Founded in 1996, SpotCo (www.spotnyc.com) is a hot New York boutique ad agency. It does cutting-edge print and broadcast advertising for Broadway productions like Rent
, Oprah Winfrey’s The Color Purple
, Drowsy Chaperone
, and The History Boys
(2006 Tony Award for Best Play) as well as television clients like ESPN, MTV, and TBS. But by 2005, SpotCo had hit a roadblock.
Seat-of-the-pants management, which worked when SpotCo had a handful of employees, became splintered as the company grew to 40-plus employees. Structure, leadership
development, and soul-searching were needed to successfully guide SpotCo and its owner through the adaptive transition.
The firm’s owner, Drew Hodges, along with his staff, was frustrated. The company was still growing, but all decisions had to go to the top. There were few department heads. Employee reviews were done inconsistently from department to department. Minor disagreements often grew into nasty arguments, particularly between the creatives and the businesspeople. There was nothing that looked like a team. Hodges, involved deeply in creative work, knew he had to “kick himself upstairs” and focus on running the company—but had no idea how to do that.
Unable to resolve the company’s growing pains, Hodges brought in Marty Linsky, a top leadership
development expert with Cambridge Leadership
Associates (CLA). He was impressed by the theory and examples of adaptive leadership
described in a book Linsky had co-authored, Leadership on the Line
. Thanks to collaboration among Hodges, his management team, and CLA, SpotCo today has a real management structure in place that can support substantial growth. Hodges no longer has to be involved in every decision or mediate every dispute among his crew of impassioned creatives and salespeople.
Here are the steps Linsky took to bring about Spotco’s turnaround. First, he conducted in-depth interviews with six key managers at the firm. As a neutral, skilled outsider he was able to solicit candid assessments of the company’s problems. He also spent a good deal of time personally coaching Hodges in leadership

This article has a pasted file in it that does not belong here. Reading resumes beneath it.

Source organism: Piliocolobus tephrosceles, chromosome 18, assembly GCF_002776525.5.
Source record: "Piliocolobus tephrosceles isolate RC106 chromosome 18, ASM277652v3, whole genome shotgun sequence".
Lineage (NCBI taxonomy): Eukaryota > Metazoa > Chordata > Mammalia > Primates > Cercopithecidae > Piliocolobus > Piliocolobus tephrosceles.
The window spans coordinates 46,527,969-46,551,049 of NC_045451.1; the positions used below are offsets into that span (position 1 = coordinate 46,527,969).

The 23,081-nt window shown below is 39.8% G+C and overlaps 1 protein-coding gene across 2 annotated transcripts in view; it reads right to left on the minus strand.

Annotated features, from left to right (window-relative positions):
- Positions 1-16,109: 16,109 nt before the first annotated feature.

skills. Changing people’s behavior is always a tough challenge; people become used to their comfortable rut. Linsky then reported his candid, anonymous—and revelatory—findings back to Hodges.
Next, Linsky set up regular company meetings for Spotco’s department heads, along with Hodges and his two top executives. The meetings proved productive almost immediately, rapidly morphing from gripe forums to leadership
sessions, where collective decisions got made.
Hodges, a strong personality, learned to listen more, talk less, and give his people more room to make their views known. Items that used to result in heated discussions were handled dispassionately and efficiently. Today, everyone pulls together for the common good of the company, instead of fighting turf wars. There are many leaders instead of just one creative “genius” running everything.
Linsky says the company’s success resulted from looking at the nature of the problems SpotCo faced through the lens of ideas about how organizations get “stuck” -- and then applying proven strategies to get SpotCo “unstuck.”
Hodges has benefited personally as well as professionally. Work is more fun now that he has given up the roles of parent and peacemaker. Instead, he sends problems back to the groups for them to work out and resolve on their own.
“We now work together with one clear vision,” says Hodges. With routine matters handled much more easily, the company’s leadership
can focus on strategic questions, such as whether to establish a major branch in the West.